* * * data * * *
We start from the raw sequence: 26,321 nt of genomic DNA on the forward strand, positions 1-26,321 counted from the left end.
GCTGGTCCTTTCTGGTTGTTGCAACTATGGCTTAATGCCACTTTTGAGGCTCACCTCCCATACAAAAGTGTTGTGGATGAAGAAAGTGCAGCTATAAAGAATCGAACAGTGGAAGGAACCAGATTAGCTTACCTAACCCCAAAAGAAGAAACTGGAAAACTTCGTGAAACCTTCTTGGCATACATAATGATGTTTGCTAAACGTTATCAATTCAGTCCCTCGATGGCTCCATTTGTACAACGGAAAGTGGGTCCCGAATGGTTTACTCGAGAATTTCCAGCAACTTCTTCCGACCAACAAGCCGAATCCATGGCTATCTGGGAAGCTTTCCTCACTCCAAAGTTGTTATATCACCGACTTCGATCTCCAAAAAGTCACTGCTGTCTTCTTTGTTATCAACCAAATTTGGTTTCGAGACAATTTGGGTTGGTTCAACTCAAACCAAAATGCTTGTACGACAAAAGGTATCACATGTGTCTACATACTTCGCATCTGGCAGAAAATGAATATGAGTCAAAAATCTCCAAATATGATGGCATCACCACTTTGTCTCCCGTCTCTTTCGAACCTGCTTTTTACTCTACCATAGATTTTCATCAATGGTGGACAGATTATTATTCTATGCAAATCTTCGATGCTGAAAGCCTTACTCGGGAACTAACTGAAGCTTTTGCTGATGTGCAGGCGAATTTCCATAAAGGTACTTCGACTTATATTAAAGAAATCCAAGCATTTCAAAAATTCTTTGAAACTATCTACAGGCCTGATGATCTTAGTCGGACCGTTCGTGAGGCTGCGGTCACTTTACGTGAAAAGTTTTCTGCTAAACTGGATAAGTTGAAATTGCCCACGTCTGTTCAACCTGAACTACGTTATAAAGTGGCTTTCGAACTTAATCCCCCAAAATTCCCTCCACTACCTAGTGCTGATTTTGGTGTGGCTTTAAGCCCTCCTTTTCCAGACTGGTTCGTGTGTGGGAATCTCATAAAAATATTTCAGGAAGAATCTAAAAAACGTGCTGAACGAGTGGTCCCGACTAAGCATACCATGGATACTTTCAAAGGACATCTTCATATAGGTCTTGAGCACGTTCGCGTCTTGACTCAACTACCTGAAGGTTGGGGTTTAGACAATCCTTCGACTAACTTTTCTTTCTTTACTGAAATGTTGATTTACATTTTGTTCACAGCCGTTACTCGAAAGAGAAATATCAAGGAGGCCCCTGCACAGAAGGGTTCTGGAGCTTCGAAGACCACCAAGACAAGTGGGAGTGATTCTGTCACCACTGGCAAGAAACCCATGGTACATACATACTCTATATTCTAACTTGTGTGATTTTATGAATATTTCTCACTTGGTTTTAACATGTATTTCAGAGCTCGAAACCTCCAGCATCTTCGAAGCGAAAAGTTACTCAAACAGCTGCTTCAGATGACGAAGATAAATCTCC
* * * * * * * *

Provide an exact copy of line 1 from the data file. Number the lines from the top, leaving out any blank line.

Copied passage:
We start from the raw sequence: 26,321 nt of genomic DNA on the forward strand, positions 1-26,321 counted from the left end.